Brussels Airlines Strike Averted With New Pilot and Cabin Crew Agreement

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Summary

  • Brussels Airlines averted a strike after reaching a new deal with its pilots.
  • The agreement came as airline returned to profitability.
  • One of Brussels Airlines executives emphasized constructive negotiations with unions, highlighting the importance of finding solutions together for sustainable growth.

Brussels Airlines has announced that after it struck a deal with its pilots and cabin crew members, the union-planned three-day strike was canceled. The airline’s flight attendants first confirmed the agreement, with the carrier’s pilots following suit two weeks later.

New agreement focused on remuneration

The carrier’s announcement outlined that on March 24, 2024, it agreed to a new deal with its pilots, which was signed on the same day. Brussels Airlines highlighted that during the pandemic, its staff “had to make sacrifices” in order to save the company.

However, since the airline returned to profitability, it struck deals with unions representing its employees, increasing their purchasing power while also taking into account the current financial conditions. The carrier did not detail these conditions, adding that it and its unions will review the pilots’ salaries twice: when signing the agreement and in 2026.

Photo: Markus Mainka | Shutterstock

Filip Aerts, the Head of Flight Operations at Brussels Airlines, remarked that after reaching an agreement with its flight attendants, the airline was satisfied that it was able to agree with its pilots, with the executive thanking the unions for constructive negotiations.

“It proves again that staying around the table with everybody committed to finding solutions, mountains can be moved. Let’s now all focus on getting towards sustainable profitability and making our company grow.”

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Three days of cabin crew strikes, which could get worse if other unions join.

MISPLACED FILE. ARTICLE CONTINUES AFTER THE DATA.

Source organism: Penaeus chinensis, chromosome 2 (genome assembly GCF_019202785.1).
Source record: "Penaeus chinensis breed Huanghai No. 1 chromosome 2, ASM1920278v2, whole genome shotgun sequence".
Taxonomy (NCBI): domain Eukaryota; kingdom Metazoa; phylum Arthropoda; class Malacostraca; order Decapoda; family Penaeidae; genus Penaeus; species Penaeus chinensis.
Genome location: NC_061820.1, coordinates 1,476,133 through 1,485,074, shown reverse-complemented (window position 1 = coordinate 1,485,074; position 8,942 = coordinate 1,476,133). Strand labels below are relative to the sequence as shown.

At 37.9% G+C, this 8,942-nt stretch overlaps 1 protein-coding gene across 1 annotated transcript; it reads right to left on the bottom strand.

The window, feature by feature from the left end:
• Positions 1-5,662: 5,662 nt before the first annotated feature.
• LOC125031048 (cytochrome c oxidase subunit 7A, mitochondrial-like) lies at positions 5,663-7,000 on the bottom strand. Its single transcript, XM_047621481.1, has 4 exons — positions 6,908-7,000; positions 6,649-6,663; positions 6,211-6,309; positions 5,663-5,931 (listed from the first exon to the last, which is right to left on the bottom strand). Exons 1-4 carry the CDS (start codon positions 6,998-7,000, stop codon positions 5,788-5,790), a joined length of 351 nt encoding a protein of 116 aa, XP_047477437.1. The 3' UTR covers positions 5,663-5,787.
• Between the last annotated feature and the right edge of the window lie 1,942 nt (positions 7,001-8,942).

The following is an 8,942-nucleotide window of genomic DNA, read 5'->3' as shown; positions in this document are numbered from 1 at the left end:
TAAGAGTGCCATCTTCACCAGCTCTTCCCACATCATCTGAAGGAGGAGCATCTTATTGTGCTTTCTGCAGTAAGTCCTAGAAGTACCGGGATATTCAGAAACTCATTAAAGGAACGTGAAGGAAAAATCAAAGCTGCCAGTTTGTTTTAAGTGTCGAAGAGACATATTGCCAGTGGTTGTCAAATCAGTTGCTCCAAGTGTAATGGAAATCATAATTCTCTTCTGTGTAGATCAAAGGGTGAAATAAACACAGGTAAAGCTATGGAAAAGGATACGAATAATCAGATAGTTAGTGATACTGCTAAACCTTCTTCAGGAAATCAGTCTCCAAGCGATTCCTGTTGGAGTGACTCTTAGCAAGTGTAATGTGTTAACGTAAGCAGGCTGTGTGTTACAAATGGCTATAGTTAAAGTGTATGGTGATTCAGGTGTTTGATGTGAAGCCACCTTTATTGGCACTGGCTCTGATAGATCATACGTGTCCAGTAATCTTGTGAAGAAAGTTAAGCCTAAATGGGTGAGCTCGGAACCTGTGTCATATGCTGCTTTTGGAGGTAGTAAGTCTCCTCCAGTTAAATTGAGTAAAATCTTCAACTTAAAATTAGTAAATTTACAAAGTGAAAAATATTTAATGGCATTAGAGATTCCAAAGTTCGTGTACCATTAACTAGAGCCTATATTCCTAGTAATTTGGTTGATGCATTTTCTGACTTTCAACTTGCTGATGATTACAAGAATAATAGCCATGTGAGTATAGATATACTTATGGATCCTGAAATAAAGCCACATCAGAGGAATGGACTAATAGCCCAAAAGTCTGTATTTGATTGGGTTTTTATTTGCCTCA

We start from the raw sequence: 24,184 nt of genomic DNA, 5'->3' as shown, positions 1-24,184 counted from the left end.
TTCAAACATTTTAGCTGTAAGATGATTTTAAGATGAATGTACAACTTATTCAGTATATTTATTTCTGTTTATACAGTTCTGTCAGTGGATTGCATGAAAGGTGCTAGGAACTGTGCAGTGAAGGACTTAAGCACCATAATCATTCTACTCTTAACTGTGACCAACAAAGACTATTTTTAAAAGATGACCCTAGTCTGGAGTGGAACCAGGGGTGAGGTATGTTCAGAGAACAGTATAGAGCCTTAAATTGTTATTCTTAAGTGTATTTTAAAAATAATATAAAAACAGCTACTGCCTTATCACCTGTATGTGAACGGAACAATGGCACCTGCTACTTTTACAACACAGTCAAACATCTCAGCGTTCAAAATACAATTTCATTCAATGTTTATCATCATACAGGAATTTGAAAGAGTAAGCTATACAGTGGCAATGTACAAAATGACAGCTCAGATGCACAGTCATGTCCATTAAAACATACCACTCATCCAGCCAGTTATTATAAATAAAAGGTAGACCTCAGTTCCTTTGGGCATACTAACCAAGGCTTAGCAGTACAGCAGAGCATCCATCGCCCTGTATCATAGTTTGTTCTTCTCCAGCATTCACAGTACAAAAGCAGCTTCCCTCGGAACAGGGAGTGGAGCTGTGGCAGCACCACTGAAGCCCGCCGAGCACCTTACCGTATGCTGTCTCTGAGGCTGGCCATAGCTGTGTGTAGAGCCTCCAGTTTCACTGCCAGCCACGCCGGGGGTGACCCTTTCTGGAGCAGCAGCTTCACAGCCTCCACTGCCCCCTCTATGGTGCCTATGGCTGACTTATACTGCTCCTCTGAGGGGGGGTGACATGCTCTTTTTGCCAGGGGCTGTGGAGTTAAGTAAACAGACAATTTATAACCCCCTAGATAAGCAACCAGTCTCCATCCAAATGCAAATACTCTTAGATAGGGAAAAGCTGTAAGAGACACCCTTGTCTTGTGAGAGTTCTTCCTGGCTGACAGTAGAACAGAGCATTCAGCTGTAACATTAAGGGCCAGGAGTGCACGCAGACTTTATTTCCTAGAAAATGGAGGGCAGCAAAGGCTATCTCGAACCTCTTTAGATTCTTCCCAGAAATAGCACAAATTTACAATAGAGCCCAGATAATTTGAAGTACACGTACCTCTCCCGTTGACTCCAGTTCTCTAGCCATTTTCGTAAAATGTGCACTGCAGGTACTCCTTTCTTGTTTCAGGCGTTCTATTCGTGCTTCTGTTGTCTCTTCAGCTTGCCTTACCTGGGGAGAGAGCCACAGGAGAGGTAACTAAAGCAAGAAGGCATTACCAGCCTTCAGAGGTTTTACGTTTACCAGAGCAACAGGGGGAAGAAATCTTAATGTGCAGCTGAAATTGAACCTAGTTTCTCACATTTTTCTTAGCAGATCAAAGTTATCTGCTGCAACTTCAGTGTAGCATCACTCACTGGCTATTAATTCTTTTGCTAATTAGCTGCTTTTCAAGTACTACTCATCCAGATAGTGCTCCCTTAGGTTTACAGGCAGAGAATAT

Returning to profitability

When the Lufthansa Group announced its financial results in early March, the airline group said that all of its carriers, including Brussels Airlines, were profitable for the first time ever. The Brussels Airport (BRU)-based airline’s last profit was in 2019.

Tails of Lufthansa Group member airlines

Photo: Lufthansa Group

Detailing the Belgian carrier’s results, the report indicated that Brussels Airlines earned €1.5 billion ($1.6 billion) of revenue, with a total of €1.6 billion ($1.7 billion) of operating income in 2023. While the report did not state whether the airline earned a net profit, its earnings before interest and taxes (EBIT) was €53 million ($57.3 million), a reversal from last year’s negative EBIT of €75 million ($81.1 million).

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1st Time Ever: All Lufthansa Airlines Were Profitable In 2023

The Lufthansa Group indicated that it would still not be able to reach its 2019 capacity in 2024.

Continuous strikes

However, while Brussels Airlines had managed to avert a massive three-day strike by its pilots and cabin crew members, the Lufthansa Group has been facing union action over the past few months.

As reported by Deutsche Welle (DW), citing an internal memo by its chief financial officer (CFO) Remco Steenbergen, the Germany-based airline Lufthansa has already lost around €250 million ($270.5 million) following several strikes by its employees, as well as security staff at German airports.

A Lufthansa plane at Frankfurt Airport (FRA) at night

Photo: Fraport AG

When the German airline was forced to cancel over 80% of its flights in early March, Michael Niggemann, the Chief Human Resources Officer and Labour Director at Lufthansa, remarked that the union, representing its ground handling staff, was deliberately escalating the dispute between the airline and its staff.

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Strikes are planned for next Tuesday and Wednesday in Frankfurt and Munich.



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